At the time when grandpa died, my dad was already about thirty. He had acquired excellent trading skills. With his own money and the confidence he gained from people, he maintained the house- hold with no difficulty. Besides him and my mom, Dar’ia Egorovna, our family included my grandma and me, then aged two. (I was born on 5 January 1800.) I remember myself from the age of four. From that time on my memory retained everything. I knew, and remember well, the appearance of my relatives; I remember the things I enjoyed then and my habits; I remember the troubles I had. I remember how my late father strictly discouraged my pranks. Sometimes he was lenient with me out of respect for my grandma. Only she could obtain mercy for my sins. On occasion my mother would say to her husband, “What a strange habit you have of scar- ing the child, he is so frightened that he fears everybody.” My fa- ther’s response would be short: “Shut up.” With my grandma it was different. She would tell my dad, “Well, Mitia,68 I endured enough fear when our deceased grandpa disciplined you. Now I won’t let you take liberties with this kid. This is the only child we have. If he gets sick and dies...” Father did not contradict her but only smiled and went away.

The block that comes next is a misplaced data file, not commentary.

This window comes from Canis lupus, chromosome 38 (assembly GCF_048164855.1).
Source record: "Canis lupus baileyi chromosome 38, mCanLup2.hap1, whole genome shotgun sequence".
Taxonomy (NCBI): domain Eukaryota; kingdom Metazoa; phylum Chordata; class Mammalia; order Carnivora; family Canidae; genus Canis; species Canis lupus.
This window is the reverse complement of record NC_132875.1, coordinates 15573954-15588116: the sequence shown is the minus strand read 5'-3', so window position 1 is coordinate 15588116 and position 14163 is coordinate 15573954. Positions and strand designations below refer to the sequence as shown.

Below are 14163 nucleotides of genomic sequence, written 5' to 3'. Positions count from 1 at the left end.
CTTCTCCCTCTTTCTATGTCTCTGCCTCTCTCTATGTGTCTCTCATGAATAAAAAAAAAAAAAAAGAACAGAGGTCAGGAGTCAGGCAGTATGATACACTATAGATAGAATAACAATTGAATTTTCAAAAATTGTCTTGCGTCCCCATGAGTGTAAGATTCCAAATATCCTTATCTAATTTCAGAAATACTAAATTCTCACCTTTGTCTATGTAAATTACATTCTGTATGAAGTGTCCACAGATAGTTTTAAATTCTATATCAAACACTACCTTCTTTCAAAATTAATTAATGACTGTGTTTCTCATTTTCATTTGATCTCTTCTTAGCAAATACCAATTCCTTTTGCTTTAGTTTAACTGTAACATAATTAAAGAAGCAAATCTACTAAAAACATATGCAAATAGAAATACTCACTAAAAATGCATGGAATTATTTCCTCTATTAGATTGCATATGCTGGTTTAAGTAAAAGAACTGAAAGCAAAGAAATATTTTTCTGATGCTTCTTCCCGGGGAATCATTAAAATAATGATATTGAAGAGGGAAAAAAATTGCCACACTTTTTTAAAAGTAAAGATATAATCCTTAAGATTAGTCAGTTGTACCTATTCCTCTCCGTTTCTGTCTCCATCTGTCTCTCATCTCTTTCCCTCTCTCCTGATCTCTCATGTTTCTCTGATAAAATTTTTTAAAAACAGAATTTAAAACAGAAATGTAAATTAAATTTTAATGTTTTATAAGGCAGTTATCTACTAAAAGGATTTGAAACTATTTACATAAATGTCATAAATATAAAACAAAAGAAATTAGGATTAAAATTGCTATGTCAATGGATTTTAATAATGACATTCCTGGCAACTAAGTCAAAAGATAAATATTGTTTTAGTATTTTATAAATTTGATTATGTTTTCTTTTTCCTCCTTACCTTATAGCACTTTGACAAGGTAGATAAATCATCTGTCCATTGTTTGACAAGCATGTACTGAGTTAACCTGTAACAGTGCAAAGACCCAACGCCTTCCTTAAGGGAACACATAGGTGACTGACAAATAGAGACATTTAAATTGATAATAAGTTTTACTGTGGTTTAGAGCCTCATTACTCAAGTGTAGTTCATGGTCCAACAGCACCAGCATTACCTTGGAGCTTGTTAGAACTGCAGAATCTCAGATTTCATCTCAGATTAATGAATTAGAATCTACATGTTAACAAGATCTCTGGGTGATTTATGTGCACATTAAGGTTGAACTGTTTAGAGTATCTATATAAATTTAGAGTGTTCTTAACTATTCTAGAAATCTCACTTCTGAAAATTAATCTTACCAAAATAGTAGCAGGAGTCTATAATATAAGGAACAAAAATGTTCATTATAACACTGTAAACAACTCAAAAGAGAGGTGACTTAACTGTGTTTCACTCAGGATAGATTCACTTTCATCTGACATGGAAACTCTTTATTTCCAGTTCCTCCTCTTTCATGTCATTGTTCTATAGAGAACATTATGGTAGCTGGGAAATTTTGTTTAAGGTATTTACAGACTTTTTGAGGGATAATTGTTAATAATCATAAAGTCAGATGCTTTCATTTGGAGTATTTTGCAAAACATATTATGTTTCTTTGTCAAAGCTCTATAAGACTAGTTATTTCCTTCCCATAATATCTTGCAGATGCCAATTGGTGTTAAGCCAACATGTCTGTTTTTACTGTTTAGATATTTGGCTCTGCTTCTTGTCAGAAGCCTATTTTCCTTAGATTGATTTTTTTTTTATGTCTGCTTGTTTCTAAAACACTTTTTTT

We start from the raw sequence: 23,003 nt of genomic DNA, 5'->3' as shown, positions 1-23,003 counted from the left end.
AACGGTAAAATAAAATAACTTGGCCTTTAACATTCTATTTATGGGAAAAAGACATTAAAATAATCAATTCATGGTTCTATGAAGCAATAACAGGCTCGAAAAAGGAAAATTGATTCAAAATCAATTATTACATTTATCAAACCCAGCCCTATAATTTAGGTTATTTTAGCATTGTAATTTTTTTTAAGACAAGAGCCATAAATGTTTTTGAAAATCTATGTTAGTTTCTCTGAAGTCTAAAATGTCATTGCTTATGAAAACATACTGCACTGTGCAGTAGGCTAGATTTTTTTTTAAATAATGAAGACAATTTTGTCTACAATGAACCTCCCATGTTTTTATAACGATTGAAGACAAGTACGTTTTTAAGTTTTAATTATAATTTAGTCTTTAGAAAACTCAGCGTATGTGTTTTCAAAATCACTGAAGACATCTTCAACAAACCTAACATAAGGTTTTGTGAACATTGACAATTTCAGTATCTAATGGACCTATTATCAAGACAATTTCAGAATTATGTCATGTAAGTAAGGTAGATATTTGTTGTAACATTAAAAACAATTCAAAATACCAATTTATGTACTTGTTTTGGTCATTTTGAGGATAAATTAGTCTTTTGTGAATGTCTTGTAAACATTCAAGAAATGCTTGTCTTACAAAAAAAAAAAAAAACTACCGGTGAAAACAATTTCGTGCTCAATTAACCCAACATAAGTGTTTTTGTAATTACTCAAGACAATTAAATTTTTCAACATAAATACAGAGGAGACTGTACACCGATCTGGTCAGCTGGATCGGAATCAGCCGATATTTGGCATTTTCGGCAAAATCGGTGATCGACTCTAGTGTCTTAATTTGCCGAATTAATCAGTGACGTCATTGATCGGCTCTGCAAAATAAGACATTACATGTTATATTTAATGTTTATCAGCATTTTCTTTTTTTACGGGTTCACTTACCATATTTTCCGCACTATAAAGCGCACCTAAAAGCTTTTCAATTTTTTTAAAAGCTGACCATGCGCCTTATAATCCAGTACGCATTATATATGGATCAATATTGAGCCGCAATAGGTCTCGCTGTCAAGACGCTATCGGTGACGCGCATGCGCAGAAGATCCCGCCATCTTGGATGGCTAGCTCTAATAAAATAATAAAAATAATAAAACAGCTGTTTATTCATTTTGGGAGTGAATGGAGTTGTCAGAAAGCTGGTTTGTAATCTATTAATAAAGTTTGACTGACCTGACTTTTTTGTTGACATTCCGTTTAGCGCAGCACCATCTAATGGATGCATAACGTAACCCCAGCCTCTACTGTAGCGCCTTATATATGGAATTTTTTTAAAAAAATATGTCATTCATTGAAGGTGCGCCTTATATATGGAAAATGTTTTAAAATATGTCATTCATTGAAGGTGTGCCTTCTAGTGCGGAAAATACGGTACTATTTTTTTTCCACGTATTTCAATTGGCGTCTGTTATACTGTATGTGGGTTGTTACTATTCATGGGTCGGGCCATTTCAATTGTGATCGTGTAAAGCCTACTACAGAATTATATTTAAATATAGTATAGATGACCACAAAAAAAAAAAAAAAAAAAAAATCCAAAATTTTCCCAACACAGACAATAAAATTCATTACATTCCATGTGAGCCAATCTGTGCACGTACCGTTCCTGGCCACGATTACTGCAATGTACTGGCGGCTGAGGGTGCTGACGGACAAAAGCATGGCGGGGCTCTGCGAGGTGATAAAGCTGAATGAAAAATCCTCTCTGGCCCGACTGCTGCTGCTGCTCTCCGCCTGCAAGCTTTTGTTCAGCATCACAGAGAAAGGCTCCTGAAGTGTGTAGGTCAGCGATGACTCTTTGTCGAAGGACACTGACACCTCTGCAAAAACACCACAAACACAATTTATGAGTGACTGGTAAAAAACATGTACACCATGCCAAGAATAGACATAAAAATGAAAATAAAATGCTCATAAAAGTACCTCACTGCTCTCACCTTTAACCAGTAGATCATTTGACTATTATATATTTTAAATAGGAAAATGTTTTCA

One of my pranks I will never forget. On the Day of the Advent of the Holy Spirit, my father and mother went to another village for a church service. I was left at home with my grandma. I felt so free
68 A pet name for Dmitrii.
Questia, a part of Gale, Cengage Learning. www.questia.com
Publication information: Book title: A Life under Russian Serfdom: Memoirs of Savva Dmitrievich Purlevskii, 1800-1868. Contributors: Boris B. Gorshkov - Translator, Boris B. Gorshkov - Editor. Publisher: Central European University Press. Place of publication: Budapest. Publication year: 2005. Page number: 49.
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